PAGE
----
All posts tagged: WWI

WATCH: “The WW1 Conspiracy – Part 3”

The third part in James Corbett’s documentary series analysing the roots, and myths, of World War I. A week of rain, wind and heavy fog along the Western Front finally breaks, and for a moment there is silence in the hills north of Verdun. That silence is broken at 7:15 AM when the Germans launch an artillery barrage heralding the start of the largest battle the world had ever seen. Watch Part 1 here, Part 2 here. A full transcript and links to sources are available here.

WATCH: “The WW1 Conspiracy – Part 2”

The second part in James Corbett’s documentary series analysing the roots, and myths, of World War I. The Lusitania, one of the largest passenger liners in the world, is en route from New York to Liverpool when it is struck by a torpedo from a German U-boat. She sinks to the bottom in minutes, killing 1,198 passengers and crew, including 128 Americans. The disaster—portrayed as a brazen, unexpected attack on an innocent passenger liner—helps to shift public opinion about the war in the US. To the average American, the war suddenly doesn’t feel like a strictly European concern. Every aspect of the story was, as we now know, a deception. Watch Part 1 here and Part 3 here. A full transcript and links to sources are available here.

WATCH: “The WW1 Conspiracy”

James Corbett offers his view on the hidden origins of WW1 What was World War One about? How did it start? Who won? And what did they win? Now, 100 years after those final shots rang out, these questions still puzzle historians and laymen alike. But as we shall see, this confusion is not a happenstance of history, but the wool that has been pulled over our eyes to stop us from seeing what WWI really was. This is the story of WWI that you didn’t read in the history books. This is The WWI Conspiracy. Watch Part 2 here and Part 3 here. A full transcript and links to sources are available here.

Building Bridges vs. Buying Bombs

Eric Zuesse China’s “Belt and Road Initiative” is famous as an extension of their domestic infrastructure investments, but Russia is also investing heavily in infrastructure. Both countries need to do it in order to improve the future for their respective populations, and both Governments have avoided the Western development model of going heavily into debt in order to pay for creating and maintaining infrastructure. Both are, in fact, exceptionally low-debt Governments. According to the “Global Debt Clock” at Economist, China has a public debt/GDP of 17.7%, and Russia’s is 8.0%. For comparison, America’s is 93.6%. (Others are: Germany 85.8%, Spain 91.2%, Italy 122.6%, Greece 147.1%, India 54.2%, Pakistan 47.0%, and Brazil 55.0%.) The United States isn’t going into public debt in order to finance building or maintenance of infrastructure, but instead to finance expansions of its military, which is already (and by far) the world’s largest (in terms of its costs, but not of its numbers of troops). While the U.S. Government now spends around half of the world’s military expenditures and plans to conquer …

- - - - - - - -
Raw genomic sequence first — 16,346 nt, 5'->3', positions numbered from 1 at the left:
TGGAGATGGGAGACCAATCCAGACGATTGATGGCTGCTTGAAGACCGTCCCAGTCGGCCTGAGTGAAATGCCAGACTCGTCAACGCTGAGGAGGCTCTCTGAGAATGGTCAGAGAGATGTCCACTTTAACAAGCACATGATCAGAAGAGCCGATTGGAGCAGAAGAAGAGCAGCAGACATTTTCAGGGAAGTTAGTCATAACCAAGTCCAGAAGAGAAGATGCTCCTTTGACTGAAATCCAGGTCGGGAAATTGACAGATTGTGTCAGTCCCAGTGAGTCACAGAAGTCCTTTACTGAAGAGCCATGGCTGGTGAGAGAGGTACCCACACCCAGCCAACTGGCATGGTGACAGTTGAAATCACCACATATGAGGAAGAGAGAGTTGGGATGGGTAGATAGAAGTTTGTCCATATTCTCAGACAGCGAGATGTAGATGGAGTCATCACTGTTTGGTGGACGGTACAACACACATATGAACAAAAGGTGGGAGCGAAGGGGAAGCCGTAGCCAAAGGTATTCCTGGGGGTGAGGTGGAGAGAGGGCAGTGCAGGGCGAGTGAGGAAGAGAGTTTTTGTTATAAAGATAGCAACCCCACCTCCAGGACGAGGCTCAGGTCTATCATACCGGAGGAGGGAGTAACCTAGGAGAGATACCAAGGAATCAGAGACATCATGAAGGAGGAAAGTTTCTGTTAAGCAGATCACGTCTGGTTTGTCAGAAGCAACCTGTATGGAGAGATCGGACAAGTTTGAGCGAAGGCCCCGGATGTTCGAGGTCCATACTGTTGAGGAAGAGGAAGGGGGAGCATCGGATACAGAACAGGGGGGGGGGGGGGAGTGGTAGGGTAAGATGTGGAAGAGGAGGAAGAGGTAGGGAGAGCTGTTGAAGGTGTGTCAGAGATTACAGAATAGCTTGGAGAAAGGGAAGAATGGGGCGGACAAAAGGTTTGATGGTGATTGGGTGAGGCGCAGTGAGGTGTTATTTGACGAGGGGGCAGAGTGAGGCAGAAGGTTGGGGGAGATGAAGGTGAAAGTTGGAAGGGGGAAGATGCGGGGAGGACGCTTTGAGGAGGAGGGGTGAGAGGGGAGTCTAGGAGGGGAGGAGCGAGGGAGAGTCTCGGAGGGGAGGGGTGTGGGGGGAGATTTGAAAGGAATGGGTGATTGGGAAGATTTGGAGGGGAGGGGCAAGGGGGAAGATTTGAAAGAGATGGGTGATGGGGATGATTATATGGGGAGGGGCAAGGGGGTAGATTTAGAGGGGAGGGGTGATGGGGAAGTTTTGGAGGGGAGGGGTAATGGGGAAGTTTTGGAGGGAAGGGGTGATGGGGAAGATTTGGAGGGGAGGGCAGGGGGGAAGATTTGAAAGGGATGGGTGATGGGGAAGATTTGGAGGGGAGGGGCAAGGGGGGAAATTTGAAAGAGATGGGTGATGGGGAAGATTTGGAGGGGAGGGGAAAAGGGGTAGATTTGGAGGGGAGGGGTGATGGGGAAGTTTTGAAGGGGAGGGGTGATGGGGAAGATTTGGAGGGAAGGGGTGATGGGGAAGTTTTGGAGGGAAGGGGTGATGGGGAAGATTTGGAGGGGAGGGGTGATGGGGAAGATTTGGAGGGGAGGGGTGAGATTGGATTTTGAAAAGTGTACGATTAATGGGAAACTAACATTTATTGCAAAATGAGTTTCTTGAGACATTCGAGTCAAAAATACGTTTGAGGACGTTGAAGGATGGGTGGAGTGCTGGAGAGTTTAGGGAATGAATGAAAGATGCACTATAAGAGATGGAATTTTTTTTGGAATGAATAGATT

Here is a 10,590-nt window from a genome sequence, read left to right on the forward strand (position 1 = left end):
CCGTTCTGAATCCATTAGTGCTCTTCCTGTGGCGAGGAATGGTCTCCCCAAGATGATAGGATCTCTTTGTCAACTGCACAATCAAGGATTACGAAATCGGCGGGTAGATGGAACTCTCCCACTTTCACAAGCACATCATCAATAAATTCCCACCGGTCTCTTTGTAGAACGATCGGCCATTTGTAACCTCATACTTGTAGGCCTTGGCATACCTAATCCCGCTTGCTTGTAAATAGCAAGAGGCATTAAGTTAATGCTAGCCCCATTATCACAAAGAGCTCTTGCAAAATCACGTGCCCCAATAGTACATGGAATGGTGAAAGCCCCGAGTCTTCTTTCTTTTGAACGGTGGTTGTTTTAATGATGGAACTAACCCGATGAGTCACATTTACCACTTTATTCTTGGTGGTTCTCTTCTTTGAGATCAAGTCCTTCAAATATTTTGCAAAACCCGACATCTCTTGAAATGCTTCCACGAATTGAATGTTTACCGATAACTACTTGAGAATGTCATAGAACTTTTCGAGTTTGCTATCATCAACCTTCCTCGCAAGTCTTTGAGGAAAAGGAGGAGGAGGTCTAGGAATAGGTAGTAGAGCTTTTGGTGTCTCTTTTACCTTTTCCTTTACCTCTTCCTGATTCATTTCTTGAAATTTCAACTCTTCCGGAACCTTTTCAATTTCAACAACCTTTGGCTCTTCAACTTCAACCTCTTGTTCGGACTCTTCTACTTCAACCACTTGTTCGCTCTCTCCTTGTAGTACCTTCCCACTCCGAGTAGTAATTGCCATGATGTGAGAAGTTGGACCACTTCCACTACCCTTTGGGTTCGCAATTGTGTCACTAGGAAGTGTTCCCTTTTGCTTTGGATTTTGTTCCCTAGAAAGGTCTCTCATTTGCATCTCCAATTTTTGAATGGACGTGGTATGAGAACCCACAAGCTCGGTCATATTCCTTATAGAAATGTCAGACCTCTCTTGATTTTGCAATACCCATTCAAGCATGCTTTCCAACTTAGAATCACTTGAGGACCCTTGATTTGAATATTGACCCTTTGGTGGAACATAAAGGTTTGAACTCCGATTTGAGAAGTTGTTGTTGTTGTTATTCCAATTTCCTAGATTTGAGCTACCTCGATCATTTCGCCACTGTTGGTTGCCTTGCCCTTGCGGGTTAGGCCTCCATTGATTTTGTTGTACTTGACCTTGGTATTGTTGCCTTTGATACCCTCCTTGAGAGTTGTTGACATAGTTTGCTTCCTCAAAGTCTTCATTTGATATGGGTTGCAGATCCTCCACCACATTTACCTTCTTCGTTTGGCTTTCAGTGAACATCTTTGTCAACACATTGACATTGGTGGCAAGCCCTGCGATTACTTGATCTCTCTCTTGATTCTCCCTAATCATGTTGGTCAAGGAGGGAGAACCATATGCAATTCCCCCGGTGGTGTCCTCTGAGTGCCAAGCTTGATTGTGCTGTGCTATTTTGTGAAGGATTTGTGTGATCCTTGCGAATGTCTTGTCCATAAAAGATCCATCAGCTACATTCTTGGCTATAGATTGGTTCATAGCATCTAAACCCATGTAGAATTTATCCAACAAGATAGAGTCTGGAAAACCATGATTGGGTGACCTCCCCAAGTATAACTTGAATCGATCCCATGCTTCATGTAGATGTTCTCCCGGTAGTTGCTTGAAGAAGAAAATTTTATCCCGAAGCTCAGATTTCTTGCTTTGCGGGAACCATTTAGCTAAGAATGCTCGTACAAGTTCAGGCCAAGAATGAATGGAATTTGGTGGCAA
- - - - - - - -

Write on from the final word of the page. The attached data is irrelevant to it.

VIDEO: Echoes of WWI: China, the US, and the Next “Great” War

In the early 20th century, the world’s dominant superpower looked warily on the rise of a competitor to its supremacy. The machinations of the British to contain the rise of Germany led inexorably to the First World War. Once again in the early 21st century, the world’s dominant superpower is looking warily on the rise of a competitor. Will the American Empire’s machinations to contain the rise of China lead to the Third World War? Or is the American/Chinese conflict another engineered conflict for the benefit of the few at the expense of the many? Join James Corbett as he presents “Echoes of World War I” to the Open Mind Conference in Copenhagen, Denmark. Sources and show-notes can be found here.

America Is Being Destroyed By Problems That Are Unaddressed

by Paul Craig Roberts One hundred years ago European civilization, as it had been known, was ending its life in the Great War, later renamed World War I. Millions of soldiers ordered by mindless generals into the hostile arms of barbed wire and machine gun fire had left the armies stalemated in trenches. A reasonable peace could have been reached, but US President Woodrow Wilson kept the carnage going by sending fresh American soldiers to try to turn the tide against Germany in favor of the English and French. The fresh American machine gun and barbed wire fodder weakened the German position, and an armistice was agreed. The Germans were promised no territorial losses and no reparations if they laid down their arms, which they did only to be betrayed at Versailles. The injustice and stupidity of the Versailles Treaty produced the German hyperinflation, the collapse of the Weimar Republic, and the rise of Hitler. Hitler’s demands that Germany be put back together from the pieces handed out to France, Belgium, Denmark, Lithuania, Czechoslovakia, and …